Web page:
President Barack Obama's incumbency is showing clear signs of wear and tear as constituent groups within his own Democratic Party grow bolder in criticizing various White House policies.
On Friday, New Yorker Randi Weingarten, the American Federation of Teachers president and Democratic National Committee member, stood before her organization's convention in Los Angeles and said, "We are deeply disappointed" that Education Secretary Arne Duncan has dismissed concerns from teachers and parents who challenge test-oriented policies.
Then there's immigration. Some elected Democrats are voicing qualms about legal changes Obama seeks to help ease the deportation of thousands of children from Central America crossing this country's southern border.
And last month, the administration's push to slash carbon emissions through environmental regulation led to a rebuff from Kentucky Democrat Alison Lundergan Grimes, running for the Senate, who along with miners' unionists defended coal as a source of energy and employment.
With 2 1/2 years left, Obama is one year shy of the point where, in 2007, Republican President George W. Bush met an outright rebellion from within his party that killed his efforts to overhaul immigration policy and create a temporary-worker program backed by business groups.
STILL OPPOSED: Last summer, then-New York City Comptroller John Liu and then-Public Advocate Bill de Blasio verbally scrapped in numerous neighborhood forums during the primary race for mayor.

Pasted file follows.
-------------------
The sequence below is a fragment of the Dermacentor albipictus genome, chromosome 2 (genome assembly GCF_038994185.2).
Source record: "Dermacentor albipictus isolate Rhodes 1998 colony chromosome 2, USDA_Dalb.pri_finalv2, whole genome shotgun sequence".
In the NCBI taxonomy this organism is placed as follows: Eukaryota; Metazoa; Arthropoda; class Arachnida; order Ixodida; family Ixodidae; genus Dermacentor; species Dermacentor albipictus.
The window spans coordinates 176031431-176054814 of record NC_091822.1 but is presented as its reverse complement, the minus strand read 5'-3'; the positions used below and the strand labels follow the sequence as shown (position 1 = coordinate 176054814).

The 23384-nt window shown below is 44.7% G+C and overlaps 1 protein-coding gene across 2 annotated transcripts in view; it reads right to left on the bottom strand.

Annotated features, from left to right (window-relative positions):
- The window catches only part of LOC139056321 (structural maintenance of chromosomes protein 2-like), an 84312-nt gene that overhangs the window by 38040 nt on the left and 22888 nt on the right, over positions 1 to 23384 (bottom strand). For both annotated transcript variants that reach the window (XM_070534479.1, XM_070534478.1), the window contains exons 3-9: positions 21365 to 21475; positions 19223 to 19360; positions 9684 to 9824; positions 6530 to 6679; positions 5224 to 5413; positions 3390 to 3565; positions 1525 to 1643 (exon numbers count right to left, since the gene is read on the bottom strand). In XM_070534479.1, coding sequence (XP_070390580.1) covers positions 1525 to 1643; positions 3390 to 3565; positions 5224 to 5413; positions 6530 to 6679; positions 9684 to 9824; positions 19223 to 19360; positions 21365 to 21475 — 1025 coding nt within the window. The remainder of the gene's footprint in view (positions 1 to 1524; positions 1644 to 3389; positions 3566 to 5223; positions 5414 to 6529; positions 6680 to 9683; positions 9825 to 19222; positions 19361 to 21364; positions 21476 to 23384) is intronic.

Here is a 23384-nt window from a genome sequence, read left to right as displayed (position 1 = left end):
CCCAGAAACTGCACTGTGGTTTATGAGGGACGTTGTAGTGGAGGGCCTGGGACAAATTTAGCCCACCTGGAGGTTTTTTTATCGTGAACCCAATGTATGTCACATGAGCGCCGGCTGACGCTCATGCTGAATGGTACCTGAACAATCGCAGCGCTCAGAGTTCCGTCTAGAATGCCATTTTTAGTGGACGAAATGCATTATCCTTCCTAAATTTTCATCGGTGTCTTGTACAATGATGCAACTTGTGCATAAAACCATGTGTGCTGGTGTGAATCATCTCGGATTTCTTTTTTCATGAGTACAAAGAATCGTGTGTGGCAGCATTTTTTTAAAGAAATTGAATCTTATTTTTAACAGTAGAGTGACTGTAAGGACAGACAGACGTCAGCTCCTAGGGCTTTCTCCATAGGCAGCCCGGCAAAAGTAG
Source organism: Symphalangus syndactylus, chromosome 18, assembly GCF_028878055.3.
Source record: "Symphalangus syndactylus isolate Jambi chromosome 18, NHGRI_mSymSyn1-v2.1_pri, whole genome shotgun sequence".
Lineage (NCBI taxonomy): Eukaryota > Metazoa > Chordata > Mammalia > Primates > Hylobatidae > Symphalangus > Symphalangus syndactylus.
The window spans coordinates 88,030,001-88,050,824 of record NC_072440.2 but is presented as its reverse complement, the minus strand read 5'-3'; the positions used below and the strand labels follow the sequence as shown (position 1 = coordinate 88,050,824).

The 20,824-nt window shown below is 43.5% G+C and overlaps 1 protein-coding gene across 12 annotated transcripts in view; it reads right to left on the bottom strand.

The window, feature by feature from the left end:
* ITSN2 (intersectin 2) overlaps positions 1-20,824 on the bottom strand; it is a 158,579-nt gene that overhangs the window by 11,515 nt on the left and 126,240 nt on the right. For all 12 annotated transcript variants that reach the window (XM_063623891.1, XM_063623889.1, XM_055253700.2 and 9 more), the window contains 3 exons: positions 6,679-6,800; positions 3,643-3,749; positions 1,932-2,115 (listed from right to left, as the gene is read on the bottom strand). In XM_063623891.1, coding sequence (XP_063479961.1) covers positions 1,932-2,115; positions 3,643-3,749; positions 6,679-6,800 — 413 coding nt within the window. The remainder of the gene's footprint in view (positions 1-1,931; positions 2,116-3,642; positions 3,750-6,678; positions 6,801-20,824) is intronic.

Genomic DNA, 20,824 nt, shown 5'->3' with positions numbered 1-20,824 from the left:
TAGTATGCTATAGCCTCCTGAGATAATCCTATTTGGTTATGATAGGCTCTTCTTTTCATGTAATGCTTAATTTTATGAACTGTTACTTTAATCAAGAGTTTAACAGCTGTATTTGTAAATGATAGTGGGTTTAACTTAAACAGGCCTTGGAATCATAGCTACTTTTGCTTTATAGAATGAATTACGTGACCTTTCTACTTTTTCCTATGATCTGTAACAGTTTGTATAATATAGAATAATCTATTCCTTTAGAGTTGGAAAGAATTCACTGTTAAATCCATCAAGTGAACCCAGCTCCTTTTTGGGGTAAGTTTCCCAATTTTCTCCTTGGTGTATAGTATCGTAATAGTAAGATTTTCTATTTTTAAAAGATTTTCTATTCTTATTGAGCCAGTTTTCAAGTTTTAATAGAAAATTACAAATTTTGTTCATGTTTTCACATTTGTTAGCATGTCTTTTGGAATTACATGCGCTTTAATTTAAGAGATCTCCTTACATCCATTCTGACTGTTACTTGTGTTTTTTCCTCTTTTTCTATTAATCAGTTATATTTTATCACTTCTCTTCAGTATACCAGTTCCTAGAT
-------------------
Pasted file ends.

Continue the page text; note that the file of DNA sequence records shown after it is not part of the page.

This summer, as de Blasio and family move into Gracie Mansion, internal Democratic politics once again puts the two former fellow City Council members in opposing camps.
In a deal to get breakaway state Senate Democrats to quit their power-sharing alliance with the Senate GOP, de Blasio endorsed Sen. Tony Avella (D-Bayside) -- who faces a challenge from Liu, a Flushing resident, in the Sept. 9 primary. Avella has been a member of the Independent Democratic Conference headed by Sen. Jeff Klein (D-Bronx), whom de Blasio also endorsed.
SCHUMER'S TAKE: After Gov. Andrew M. Cuomo had it publicly demonstrated that Congress wouldn't act in the Long Island Rail Road labor dispute, U.S. Sen. Charles Schumer told NY1 News: "You didn't need to be a PhD in political science to know that the House of Representatives would never help New York out of a strike situation."